MONTE FARBER & AMY ZERNER
If you can’t laugh, it’s not sacred. That’s a philosophy I live by.
Keeping your sense of humor alive is an important part of learning any technique or process, especially if the goal is self-improvement.
It was my sense of humor that got me through my sad early years. Coming from a typically dysfunctional home with a mentally ill, often institutionalized mother and an emotionally distant Archie Bunker of a father, I learned at an early age that I couldn’t let what other people said or did interfere with my desire, decisions and actions. You have to be smart, intuitive, sensitive, tough and have a good sense of humor to get through difficult times and build a great life.
A sense of humor is a tremendous asset when it comes to relationships too, as it’s one of the most valuable and attractive qualities a person can have. If you can keep looking for the humor in your situation together, you’ll find it and eventually find a way out of that difficult time. Humor helps you to keep moving forward, even in the face of defeat.
I have never been interested in any spiritual practice, belief system or ceremony, where you couldn’t laugh or otherwise express joy. So you can imagine my delight when I was studying with one of the twentieth century’s great philosophers, Professor Arnold Keyserling at the University of Vienna, and he stated unequivocally, “If you can’t laugh, it’s not sacred.”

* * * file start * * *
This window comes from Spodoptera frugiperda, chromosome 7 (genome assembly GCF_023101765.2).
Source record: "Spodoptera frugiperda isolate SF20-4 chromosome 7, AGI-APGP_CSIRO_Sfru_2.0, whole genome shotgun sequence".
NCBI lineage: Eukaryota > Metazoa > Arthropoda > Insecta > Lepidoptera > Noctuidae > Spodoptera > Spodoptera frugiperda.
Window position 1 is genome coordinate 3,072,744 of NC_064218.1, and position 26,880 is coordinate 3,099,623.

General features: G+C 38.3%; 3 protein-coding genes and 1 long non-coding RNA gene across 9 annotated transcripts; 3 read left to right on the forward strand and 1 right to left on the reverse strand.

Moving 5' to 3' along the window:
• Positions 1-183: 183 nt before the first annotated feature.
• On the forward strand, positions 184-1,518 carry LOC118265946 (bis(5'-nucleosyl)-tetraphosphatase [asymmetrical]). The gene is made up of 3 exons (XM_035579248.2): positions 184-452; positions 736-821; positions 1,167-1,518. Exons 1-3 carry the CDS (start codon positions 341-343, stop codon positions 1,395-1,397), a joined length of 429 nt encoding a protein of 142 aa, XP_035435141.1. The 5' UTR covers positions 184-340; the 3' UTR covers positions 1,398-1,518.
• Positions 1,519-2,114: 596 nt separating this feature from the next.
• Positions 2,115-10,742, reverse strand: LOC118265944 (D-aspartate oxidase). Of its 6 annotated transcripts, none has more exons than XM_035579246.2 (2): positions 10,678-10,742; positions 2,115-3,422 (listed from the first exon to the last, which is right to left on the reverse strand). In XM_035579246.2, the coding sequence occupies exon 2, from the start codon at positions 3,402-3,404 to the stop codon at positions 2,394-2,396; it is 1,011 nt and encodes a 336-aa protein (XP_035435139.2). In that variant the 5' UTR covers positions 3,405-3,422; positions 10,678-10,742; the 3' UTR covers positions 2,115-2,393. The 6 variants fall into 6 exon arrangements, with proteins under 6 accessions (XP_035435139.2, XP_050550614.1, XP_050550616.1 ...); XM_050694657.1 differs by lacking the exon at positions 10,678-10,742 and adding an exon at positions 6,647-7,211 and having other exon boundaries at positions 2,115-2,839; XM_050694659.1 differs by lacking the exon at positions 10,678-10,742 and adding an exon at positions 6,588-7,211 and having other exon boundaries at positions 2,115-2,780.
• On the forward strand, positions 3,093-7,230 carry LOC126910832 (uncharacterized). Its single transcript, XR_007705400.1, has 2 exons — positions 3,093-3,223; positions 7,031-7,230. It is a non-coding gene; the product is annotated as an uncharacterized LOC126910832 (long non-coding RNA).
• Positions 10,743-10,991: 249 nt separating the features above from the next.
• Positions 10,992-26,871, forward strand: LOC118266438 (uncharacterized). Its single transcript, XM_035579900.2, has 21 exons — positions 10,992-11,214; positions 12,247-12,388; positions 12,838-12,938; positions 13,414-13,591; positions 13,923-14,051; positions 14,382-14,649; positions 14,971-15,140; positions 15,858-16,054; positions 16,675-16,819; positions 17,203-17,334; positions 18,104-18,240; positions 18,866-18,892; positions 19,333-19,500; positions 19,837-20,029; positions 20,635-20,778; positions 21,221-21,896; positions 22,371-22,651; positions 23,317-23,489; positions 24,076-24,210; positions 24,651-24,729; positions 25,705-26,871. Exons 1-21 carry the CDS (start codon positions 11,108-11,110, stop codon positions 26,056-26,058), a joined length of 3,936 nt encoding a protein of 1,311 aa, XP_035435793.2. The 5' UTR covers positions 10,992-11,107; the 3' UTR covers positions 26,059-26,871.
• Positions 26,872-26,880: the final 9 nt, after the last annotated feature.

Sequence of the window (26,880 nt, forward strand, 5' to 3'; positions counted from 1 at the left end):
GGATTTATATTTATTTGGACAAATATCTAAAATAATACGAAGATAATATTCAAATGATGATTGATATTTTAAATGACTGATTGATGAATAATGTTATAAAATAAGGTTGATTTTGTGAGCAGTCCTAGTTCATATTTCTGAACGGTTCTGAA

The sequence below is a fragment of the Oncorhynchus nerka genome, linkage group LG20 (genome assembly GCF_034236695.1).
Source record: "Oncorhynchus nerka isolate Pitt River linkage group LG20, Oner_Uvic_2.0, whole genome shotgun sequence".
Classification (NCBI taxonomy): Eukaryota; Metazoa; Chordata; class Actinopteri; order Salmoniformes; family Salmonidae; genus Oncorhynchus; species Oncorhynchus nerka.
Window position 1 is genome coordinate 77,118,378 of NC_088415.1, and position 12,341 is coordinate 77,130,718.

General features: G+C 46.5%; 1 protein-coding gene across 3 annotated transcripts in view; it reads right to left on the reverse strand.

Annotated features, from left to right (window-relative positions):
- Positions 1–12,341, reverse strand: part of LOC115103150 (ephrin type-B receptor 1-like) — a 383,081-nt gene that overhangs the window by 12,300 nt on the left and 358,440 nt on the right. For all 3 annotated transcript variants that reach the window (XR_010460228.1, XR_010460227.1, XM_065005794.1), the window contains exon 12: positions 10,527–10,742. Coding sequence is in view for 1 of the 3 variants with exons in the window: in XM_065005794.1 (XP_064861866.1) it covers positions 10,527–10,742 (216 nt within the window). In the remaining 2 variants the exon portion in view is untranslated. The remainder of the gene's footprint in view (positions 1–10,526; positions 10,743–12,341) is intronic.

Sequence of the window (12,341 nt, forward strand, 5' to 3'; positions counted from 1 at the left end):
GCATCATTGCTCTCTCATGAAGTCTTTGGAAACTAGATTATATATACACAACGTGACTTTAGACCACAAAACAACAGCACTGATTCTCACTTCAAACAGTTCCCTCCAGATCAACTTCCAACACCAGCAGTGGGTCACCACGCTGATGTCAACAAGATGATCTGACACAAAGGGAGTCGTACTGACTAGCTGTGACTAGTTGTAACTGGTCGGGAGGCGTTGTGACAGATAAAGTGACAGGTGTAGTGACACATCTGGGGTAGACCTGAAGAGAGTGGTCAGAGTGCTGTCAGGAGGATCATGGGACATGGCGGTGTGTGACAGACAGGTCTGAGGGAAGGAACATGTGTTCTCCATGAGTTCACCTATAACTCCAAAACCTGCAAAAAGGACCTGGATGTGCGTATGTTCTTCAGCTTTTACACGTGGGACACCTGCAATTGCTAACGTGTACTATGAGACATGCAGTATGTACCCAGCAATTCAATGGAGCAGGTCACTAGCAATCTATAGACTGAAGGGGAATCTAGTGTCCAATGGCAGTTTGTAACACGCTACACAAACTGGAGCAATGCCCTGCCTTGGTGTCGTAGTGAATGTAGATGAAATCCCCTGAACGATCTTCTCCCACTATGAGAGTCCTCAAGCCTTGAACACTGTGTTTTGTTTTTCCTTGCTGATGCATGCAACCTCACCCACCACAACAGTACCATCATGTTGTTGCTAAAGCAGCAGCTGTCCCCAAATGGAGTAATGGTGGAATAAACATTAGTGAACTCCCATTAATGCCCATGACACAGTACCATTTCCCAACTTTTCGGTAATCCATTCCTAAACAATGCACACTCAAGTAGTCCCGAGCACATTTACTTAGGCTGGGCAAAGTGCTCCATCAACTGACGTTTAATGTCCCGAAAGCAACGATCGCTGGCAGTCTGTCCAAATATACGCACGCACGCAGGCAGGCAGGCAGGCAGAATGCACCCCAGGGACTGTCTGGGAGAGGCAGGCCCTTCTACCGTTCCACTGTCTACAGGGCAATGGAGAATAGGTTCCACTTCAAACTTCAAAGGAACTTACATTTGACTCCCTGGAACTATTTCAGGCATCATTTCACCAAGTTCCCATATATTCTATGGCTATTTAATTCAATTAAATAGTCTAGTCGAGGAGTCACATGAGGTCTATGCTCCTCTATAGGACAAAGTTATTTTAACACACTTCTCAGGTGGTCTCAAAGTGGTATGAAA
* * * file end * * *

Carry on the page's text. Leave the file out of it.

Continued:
Having one of your core beliefs confirmed by someone you respect is a sign that you’re on the right path. This happened to me again when reading the opening line of one of the Dalai Lama’s books: The Purpose of Life is to be Happy.
Laughter really is the best medicine in Native American tribal stories and folklore too because, when it's about survival, you learn to laugh at things.
Basically, laughter helps us to break down our defenses and accept our idiosyncrasies and perceived mistakes. When you reveal and accept your quirks, others will too.
Humor is also an act of bravery in the face of conflict, and it’s interesting to try to use it for good that way. It makes us more accepting of personality differences and tensions, understanding of other people’s strengths as well as weaknesses. If we deliver the truth in a funny, loving way, we can reduce suffering and help our loved ones overcome and clarify personal issues. And then, hopefully, we can all laugh about it.